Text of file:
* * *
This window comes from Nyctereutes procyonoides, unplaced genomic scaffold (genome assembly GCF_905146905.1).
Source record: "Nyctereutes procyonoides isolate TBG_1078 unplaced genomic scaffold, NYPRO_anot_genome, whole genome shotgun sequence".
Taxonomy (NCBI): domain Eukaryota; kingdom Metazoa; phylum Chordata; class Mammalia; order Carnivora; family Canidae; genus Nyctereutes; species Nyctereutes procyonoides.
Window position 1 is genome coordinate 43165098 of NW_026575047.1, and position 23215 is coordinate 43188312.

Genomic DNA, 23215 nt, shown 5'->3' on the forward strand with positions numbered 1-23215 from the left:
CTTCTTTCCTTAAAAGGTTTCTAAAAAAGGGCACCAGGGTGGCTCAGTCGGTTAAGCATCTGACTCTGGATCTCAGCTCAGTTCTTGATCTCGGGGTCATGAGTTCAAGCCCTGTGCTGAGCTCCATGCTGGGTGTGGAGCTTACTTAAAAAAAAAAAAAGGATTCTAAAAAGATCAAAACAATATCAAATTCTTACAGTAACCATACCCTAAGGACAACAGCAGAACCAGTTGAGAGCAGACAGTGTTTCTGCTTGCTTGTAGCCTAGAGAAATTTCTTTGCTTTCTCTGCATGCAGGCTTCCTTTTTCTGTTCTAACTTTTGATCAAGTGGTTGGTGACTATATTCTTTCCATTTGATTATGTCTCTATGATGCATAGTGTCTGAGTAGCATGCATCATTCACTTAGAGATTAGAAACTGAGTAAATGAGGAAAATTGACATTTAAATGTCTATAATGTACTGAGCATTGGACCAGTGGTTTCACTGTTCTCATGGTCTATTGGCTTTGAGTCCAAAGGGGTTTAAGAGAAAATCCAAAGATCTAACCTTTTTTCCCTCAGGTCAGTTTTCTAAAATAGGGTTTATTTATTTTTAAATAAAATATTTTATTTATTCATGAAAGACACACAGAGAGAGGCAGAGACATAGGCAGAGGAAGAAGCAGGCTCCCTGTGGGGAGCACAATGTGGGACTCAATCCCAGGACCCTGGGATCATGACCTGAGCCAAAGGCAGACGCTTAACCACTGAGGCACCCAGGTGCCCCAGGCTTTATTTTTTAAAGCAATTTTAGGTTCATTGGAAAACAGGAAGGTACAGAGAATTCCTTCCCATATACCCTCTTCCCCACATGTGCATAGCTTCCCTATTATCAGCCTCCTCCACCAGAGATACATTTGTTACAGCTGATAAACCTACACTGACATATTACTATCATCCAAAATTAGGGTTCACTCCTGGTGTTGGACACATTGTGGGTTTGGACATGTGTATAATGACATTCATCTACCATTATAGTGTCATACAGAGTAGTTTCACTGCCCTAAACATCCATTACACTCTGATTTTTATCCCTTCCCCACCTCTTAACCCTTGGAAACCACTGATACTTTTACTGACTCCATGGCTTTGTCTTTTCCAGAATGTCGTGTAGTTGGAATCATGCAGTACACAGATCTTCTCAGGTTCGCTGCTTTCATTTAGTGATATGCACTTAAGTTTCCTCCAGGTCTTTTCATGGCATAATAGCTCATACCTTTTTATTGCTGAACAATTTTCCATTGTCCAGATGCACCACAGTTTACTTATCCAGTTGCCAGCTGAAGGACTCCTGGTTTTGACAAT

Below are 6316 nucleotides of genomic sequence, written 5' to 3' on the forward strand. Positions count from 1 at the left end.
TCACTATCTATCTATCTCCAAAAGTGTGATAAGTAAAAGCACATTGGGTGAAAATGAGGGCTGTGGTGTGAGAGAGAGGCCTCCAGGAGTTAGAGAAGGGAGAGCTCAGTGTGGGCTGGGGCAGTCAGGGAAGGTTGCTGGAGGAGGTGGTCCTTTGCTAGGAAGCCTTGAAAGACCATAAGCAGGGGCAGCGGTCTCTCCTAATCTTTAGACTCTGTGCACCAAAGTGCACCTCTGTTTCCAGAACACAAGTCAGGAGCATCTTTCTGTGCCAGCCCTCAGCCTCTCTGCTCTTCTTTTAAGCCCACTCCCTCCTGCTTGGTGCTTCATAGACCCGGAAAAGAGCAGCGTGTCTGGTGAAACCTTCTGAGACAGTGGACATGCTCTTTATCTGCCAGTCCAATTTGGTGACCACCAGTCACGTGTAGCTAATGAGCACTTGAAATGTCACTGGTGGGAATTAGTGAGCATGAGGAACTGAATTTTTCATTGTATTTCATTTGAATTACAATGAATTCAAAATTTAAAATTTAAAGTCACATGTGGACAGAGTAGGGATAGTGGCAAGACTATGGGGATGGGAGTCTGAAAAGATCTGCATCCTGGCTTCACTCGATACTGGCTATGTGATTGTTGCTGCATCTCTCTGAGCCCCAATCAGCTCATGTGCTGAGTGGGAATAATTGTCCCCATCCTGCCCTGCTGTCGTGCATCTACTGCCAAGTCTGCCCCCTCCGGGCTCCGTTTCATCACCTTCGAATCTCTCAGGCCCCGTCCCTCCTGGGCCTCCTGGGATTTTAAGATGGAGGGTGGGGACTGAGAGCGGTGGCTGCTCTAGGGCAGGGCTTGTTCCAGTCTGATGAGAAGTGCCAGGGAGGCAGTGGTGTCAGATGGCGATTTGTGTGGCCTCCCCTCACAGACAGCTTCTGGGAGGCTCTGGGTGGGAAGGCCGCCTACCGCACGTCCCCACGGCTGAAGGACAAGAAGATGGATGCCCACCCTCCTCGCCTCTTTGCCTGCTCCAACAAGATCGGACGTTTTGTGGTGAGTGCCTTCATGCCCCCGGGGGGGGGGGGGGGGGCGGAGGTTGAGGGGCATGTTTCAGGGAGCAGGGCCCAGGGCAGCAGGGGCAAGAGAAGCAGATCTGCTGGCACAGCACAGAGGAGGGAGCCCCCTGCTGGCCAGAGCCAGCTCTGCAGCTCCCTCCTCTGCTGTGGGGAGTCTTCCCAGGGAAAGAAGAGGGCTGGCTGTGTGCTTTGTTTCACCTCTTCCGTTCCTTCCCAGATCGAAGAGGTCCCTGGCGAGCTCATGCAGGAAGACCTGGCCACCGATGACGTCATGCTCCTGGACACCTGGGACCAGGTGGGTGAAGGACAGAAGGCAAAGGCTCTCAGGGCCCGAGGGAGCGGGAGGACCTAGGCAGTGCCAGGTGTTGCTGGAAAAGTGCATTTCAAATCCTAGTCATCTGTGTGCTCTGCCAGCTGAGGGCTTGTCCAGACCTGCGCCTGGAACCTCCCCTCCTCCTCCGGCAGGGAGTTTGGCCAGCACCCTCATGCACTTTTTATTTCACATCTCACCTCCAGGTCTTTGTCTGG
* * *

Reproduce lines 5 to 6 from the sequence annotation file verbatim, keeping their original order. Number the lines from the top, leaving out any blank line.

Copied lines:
Genomic DNA, 23215 nt, shown 5'->3' on the forward strand with positions numbered 1-23215 from the left:
CTTCTTTCCTTAAAAGGTTTCTAAAAAAGGGCACCAGGGTGGCTCAGTCGGTTAAGCATCTGACTCTGGATCTCAGCTCAGTTCTTGATCTCGGGGTCATGAGTTCAAGCCCTGTGCTGAGCTCCATGCTGGGTGTGGAGCTTACTTAAAAAAAAAAAAAGGATTCTAAAAAGATCAAAACAATATCAAATTCTTACAGTAACCATACCCTAAGGACAACAGCAGAACCAGTTGAGAGCAGACAGTGTTTCTGCTTGCTTGTAGCCTAGAGAAATTTCTTTGCTTTCTCTGCATGCAGGCTTCCTTTTTCTGTTCTAACTTTTGATCAAGTGGTTGGTGACTATATTCTTTCCATTTGATTATGTCTCTATGATGCATAGTGTCTGAGTAGCATGCATCATTCACTTAGAGATTAGAAACTGAGTAAATGAGGAAAATTGACATTTAAATGTCTATAATGTACTGAGCATTGGACCAGTGGTTTCACTGTTCTCATGGTCTATTGGCTTTGAGTCCAAAGGGGTTTAAGAGAAAATCCAAAGATCTAACCTTTTTTCCCTCAGGTCAGTTTTCTAAAATAGGGTTTATTTATTTTTAAATAAAATATTTTATTTATTCATGAAAGACACACAGAGAGAGGCAGAGACATAGGCAGAGGAAGAAGCAGGCTCCCTGTGGGGAGCACAATGTGGGACTCAATCCCAGGACCCTGGGATCATGACCTGAGCCAAAGGCAGACGCTTAACCACTGAGGCACCCAGGTGCCCCAGGCTTTATTTTTTAAAGCAATTTTAGGTTCATTGGAAAACAGGAAGGTACAGAGAATTCCTTCCCATATACCCTCTTCCCCACATGTGCATAGCTTCCCTATTATCAGCCTCCTCCACCAGAGATACATTTGTTACAGCTGATAAACCTACACTGACATATTACTATCATCCAAAATTAGGGTTCACTCCTGGTGTTGGACACATTGTGGGTTTGGACATGTGTATAATGACATTCATCTACCATTATAGTGTCATACAGAGTAGTTTCACTGCCCTAAACATCCATTACACTCTGATTTTTATCCCTTCCCCACCTCTTAACCCTTGGAAACCACTGATACTTTTACTGACTCCATGGCTTTGTCTTTTCCAGAATGTCGTGTAGTTGGAATCATGCAGTACACAGATCTTCTCAGGTTCGCTGCTTTCATTTAGTGATATGCACTTAAGTTTCCTCCAGGTCTTTTCATGGCATAATAGCTCATACCTTTTTATTGCTGAACAATTTTCCATTGTCCAGATGCACCACAGTTTACTTATCCAGTTGCCAGCTGAAGGACTCCTGGTTTTGACAAT